Talking to the kids about tithing

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Ilovechrist77
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Re: Talking to the kids about tithing

Post by Ilovechrist77 » 28 Jul 2013, 20:44

I agree with On Own Now about how we're often taught in the church to pay tithing even though you may not have money for anything else you need. I know the Lord blesses people in his own way and time, but are people always supposed to suffer needlessly? We're even taught in the church not to be irresponsible with money. I have no problem with tithing, but sometimes having faith is used as a excuse to give dangerous statements, which cause people to make sacrifices the Lord may not want people to make.

Brown
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Re: Talking to the kids about tithing

Post by Brown » 29 Jul 2013, 00:49

I guess it comes down to what you consider an "increase". If I can't pay for the very basics of life even with my income, do I have any increase? What has been increased?

Now one might argue that in many cases the reason one can't pay their bills is because they are overextended and received more increase than they could handle. I'm not saying you don't pay because you have a $1000 car payment. But if you are really talking about the difference between eviction and tithing, choosing eviction means you are getting a net decrease. Tithing should still leave you with a 90% increase.

The other thing that ruffles my feathers is truly broke and suffering people giving their last dime and eating Ramen for 2 weeks to give a $100 to a church that has hundreds of millions in the bank. I know that's not what it is all about, but please, the logic is painful.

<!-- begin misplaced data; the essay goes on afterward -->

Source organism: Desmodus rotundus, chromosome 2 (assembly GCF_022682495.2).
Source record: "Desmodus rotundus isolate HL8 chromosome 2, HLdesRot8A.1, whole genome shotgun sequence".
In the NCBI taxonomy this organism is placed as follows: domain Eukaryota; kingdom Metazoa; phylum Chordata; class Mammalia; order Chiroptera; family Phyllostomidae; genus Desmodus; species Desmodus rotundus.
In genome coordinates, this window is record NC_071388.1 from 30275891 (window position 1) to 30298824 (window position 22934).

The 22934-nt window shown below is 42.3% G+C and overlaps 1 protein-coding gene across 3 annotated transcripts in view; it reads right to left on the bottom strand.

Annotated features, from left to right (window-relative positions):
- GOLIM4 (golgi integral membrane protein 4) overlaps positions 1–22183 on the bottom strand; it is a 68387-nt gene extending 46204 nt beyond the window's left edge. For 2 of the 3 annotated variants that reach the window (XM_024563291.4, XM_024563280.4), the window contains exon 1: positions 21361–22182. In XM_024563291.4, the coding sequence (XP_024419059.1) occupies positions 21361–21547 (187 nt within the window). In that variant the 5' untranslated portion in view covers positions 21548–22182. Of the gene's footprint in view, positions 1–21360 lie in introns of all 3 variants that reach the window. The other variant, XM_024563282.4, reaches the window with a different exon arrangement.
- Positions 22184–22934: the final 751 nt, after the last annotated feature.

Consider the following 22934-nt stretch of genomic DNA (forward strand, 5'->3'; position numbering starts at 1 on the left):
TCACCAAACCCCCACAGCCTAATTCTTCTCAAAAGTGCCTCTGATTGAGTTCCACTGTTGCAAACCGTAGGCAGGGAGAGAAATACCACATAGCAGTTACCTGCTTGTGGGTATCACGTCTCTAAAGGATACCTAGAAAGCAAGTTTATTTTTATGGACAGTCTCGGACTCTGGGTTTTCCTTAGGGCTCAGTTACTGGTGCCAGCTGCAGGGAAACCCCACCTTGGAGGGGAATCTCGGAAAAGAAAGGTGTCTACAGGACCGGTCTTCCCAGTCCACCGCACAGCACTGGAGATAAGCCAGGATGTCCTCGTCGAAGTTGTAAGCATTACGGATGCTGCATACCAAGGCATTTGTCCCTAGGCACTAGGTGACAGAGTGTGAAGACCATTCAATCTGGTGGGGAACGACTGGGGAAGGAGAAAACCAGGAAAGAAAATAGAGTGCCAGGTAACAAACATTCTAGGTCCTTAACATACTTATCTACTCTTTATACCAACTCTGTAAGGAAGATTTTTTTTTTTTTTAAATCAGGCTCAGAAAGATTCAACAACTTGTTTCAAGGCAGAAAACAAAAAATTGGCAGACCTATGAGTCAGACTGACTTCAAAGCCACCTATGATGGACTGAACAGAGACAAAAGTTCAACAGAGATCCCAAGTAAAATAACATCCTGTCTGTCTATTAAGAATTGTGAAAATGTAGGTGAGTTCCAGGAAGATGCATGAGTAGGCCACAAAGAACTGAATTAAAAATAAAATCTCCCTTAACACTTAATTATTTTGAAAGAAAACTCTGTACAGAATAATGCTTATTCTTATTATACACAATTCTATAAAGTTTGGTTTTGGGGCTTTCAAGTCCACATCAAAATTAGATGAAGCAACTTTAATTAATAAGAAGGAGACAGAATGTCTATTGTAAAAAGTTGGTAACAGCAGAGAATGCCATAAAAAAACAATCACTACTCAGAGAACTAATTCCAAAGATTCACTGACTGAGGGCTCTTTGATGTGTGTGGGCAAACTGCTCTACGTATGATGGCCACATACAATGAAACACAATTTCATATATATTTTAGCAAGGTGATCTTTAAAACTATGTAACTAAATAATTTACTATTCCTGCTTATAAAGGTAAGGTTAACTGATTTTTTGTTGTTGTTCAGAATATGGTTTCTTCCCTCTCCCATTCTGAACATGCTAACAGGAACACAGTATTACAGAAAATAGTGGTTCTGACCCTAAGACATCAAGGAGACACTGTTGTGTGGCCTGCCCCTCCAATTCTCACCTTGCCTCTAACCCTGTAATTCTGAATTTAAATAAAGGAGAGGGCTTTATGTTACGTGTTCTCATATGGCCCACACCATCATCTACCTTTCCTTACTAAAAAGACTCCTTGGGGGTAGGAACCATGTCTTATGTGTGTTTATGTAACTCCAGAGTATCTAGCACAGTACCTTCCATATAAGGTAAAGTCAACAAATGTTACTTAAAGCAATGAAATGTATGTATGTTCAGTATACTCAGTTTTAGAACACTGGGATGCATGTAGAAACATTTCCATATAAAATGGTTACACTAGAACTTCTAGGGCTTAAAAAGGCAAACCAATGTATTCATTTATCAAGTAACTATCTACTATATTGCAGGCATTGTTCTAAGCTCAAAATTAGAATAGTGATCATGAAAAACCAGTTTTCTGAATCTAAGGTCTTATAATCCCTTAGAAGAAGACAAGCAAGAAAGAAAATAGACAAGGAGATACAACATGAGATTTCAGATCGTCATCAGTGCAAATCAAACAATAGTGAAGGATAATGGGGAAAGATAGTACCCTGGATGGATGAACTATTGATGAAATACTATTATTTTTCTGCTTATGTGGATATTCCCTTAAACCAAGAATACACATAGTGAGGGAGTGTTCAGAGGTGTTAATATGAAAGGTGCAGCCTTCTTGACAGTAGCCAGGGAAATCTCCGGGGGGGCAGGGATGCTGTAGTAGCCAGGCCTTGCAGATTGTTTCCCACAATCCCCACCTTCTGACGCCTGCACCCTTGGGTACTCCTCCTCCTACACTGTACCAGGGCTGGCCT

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On Own Now
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Re: Talking to the kids about tithing

Post by On Own Now » 29 Jul 2013, 08:50

Some thoughts on what to say to our kids:

- I think it's important to support the concept of charitable giving in general, and tithing in particular as a premise for conversations. If a parent comes at a child with reasons not to give as much, the message will come across as questioning why they give at all.

- With that framework, I think it is perfectly fine to say that you disagree with the teaching that people should pay even when they don't have enough for basic necessities, and then talk about ways that people in that situation can still contribute (time, talents, energy).

- Fast offering is a great opportunity for people to give, if they don't feel they are giving enough in tithing. Since the concept is to give up 2 meals a month, and to give what you saved so that others might eat, I think this is a great, and undervalued alternative. There will still be people who can't afford this, but they are fewer.

- In the case of your son, church, I would probably lean on the idea that there is plenty of time in the future when he'll be a major contributor in tithing, so concentrating on paying off his debt is not "cheating" God. I'd also mention that the debt burden would be insurmountable to his family if he were to become unable to practice for any reason, so he has a family responsibility to get that burden resolved as soon as possible. I might use the example life insurance and say something like, "obviously, you wouldn't forgo life insurance in order to pay tithing. That wouldn't be responsible, because you are risking your wife's welfare. So, just make sure that you are taking care of your family first, which I think God understands."